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“The Pitfalls of Chrislam - Christian Women Take Up the Hijab”
by Tom Alago   
May 10th, 2016

Is it OK for a Christian to wear a hijab (Islamic headscarf for women), or show solidarity with Muslims in other ways considered spiritually related? Are Muslims and Christians serving and worshiping the same God? 

These and other related questions continue to be in the forefront of religious debates that focus on doctrines and practices that seek to merge Islam and Christianity into 'Chrislam'  a hybrid of both faiths with which, it is hoped, both Muslims and Christians will be comfortable. 

It is also noteworthy that it is professing Christians who, for the most part, are making the necessary compromises for this 'Chrislam' union to be possible.

One development that has drawn attention to this topic has been the wearing of the hijab by professing Christian women. One such case involved Martha DeVries, 47, who serves as a high school counselor and attends Chandler Baptist Church in Liberty, MO. Her husband, Mike, serves part-time as a youth pastor.

Heather Clark for Christiannews.net reported that DeVries recently decided to wear a hijab each Monday to show solidarity with Muslims.

She says that part of her motivation to wear the hijab is what she perceives as anti-Islamic rhetoric during the 2016 presidential election. The other factor was a sermon that she heard at her church which, according to reports, "challenged Christians to push themselves beyond the limits of everyday, easy faith."

DeVries also pointed to Christ's admonition to love one's neighbor and said, "I think of Muslims in my community as my neighbors and it's not my job to judge them or determine their salvation. My job is to love them."

She began wearing the hijab in December after first consulting with several Muslim women to ensure that it would not offend those of the Islamic faith. Her husband supports this effort against "bashing people".

DeVries' account is by no means isolated. It was previously reported that former Wheaton professor Larycia Hawkins posted to Facebook two photos of herself wearing an hijab, and stated that she planned to wear it everywhere she went during Advent--including at the college and to church.

She said that not only does she have a common ancestry with Muslims, but that Christians and Muslims worship the same God. "I stand in religious solidarity with Muslims because they, like me, a Christian, are people of the book," Hawkins asserted. "And as Pope Francis stated last week, we worship the same God."

Hawkins eventually left the college after controversy erupted, not about her hijab, but her assertion that Christians and Muslims worship the same God. This belief is widely rejected as unscriptural by many Christians such as Thabiti Anyabwile, pastor of Anacostia River Church in Washington, D.C. He noted that inasmuch as Muslims do not worship Jesus, Who is God, Christians and Muslims, therefore, do not worship the same God.

"No one knows God who does not know the Son, who is the only mediator between God and man," Anyabwile said. "The goal of Christianity is the salvation of sinners through the righteousness, substitutionary atonement, and resurrection of Jesus Christ."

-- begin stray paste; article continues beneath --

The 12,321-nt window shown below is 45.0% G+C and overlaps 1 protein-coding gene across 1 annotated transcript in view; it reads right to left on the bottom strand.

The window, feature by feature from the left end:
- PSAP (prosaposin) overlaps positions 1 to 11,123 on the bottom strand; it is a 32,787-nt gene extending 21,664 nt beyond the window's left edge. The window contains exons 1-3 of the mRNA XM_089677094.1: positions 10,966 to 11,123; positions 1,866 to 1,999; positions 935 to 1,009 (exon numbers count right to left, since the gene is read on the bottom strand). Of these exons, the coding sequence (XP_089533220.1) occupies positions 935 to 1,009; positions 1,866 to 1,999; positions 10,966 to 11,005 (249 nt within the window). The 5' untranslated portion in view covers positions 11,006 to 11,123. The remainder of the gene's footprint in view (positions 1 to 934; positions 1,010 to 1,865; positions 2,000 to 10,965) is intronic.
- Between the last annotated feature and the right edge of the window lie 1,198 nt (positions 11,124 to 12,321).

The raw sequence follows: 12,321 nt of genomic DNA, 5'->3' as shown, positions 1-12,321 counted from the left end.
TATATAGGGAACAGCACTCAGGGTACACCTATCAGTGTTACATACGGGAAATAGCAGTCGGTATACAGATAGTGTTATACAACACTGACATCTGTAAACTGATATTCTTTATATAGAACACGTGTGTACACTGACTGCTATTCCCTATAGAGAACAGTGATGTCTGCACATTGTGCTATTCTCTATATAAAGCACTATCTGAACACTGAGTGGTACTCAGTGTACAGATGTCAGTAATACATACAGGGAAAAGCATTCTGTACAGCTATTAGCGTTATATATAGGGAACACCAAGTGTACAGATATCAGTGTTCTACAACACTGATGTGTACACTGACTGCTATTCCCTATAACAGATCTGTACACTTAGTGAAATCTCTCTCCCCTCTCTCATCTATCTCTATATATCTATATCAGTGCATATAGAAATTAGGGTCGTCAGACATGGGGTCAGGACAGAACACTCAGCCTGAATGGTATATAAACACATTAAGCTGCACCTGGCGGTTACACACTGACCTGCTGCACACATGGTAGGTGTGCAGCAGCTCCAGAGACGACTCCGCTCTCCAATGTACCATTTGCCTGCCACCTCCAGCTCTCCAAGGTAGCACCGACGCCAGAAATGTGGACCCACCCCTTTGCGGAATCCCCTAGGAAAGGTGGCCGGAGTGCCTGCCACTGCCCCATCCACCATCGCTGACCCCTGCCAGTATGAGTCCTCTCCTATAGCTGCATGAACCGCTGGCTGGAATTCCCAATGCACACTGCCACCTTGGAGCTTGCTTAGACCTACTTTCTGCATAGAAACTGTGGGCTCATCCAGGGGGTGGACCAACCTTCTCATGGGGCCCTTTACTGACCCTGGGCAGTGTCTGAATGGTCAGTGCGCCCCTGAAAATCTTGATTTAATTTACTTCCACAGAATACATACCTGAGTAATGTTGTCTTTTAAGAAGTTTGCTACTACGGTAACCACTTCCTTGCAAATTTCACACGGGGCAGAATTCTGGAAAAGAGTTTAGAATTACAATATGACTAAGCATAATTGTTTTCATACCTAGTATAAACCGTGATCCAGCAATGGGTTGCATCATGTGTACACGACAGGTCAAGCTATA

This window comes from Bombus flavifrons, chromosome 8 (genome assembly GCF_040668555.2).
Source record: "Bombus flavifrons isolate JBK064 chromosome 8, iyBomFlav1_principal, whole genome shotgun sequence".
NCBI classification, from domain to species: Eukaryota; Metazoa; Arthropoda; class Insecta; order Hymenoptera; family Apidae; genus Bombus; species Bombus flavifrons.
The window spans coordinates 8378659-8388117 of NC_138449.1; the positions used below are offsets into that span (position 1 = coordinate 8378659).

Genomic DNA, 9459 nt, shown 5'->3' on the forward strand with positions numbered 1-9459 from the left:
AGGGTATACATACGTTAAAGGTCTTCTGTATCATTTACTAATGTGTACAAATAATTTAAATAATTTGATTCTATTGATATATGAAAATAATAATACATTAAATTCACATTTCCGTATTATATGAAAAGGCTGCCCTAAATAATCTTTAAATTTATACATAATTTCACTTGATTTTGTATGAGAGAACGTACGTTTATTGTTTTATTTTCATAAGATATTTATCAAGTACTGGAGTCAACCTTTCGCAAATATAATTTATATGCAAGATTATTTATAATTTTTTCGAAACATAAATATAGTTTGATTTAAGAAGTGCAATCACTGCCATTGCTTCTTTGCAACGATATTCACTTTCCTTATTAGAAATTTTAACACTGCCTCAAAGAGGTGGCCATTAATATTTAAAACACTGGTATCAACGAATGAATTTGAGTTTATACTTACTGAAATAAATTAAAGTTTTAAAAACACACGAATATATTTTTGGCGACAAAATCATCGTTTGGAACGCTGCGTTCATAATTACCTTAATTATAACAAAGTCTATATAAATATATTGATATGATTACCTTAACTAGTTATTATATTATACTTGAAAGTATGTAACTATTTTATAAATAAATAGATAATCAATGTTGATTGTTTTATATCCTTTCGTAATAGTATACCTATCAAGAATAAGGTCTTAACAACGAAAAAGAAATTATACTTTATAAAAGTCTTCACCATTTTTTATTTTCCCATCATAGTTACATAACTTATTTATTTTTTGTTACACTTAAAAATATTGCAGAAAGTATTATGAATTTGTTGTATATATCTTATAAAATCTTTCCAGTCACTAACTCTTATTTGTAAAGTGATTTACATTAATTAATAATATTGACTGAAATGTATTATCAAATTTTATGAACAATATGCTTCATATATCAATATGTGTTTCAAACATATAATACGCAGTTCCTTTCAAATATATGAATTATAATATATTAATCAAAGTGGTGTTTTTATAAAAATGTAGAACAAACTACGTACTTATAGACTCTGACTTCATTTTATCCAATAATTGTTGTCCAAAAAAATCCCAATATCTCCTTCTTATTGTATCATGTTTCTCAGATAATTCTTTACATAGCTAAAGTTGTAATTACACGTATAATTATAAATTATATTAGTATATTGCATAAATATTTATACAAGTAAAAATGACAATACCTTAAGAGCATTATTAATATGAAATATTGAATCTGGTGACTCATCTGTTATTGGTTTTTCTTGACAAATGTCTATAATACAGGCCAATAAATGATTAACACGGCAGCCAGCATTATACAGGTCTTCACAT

With further reference to Hawkins, James Hoffmeier wrote last December for the gospelcoalition.org: "...With such blatant persecution of Christians in Asia, the Middle East, and Africa by various Islamic jihadists, it's perplexing that Hawkins would seek to draw attention to and identify with Muslims instead of the Christians whose suffering far surpasses any alienation Muslims might feel in America.

Further, an Egyptian anthropologist who is a professor in America said:

"If [Hawkins] is concerned about the cause of the oppressed, there are many Christian and non-Christian organizations she can join that are really bringing change to people's lives. Many such organizations are working with Middle Eastern refugees at different campsites. Our focus should be on such groups--Yazidis, Christians, Alawites, and moderate Muslims--who are experiencing genocide..."

Yet another recent example of attempts at barrier-breaking between Islam and Christianity is that of Illinois mother and church director Jessey Eagan who's elected to wear hijab for all 40 days of the Lenten season.

Vocativ.com recently reported Eagan's decision, intended by her to foster understanding and challenge perceived differences, or in Eagan's words: "break down cultural barriers".

"In Lent you give something up or take on a specific practice, so I decided I would take on the practice of hospitality by putting myself in the shoes of another," Eagan said over the phone from her home in Peoria, Illinois. "I wanted to see what their life is like, to see how it's different from mine, and to remind myself of what it feels like to be an outsider."

Today her husband Jeff, who is supportive of his wife's endeavors, works for Crescent Project, an organization that teaches North American Christians about Islam and works to build bridges with Muslims. 

After returning from a trip to Jordan, Eagan herself briefly taught at the local Islamic school and began making friends in the large Islamic community she discovered in her hometown. This, in addition to what she believes is the media's misguided tendency to conflate terrorism with Islam, is what eventually led her to make the decision to wear hijab every time she leaves her home throughout Lent. 

Both her friends at church and her Islamic friends have received her new look well, and she even had the opportunity to wear a "birkini" - a three-piece, lycra swimsuit that covers the wearer from head to toe.

She is also blogging about the experience, with the goal of encouraging her readers to begin a dialogue with someone of another religion, so they can better understand each other. 

Is this pro-hijab push a new trend with Christian women? Hardly. Late 2014, dailymail.co.uk reported the case of Kate Leaney, 27, a committed Christian from Adelaide Australia who had been wearing a hijab every day in an act of 'love and solidarity' with her many Muslim friends.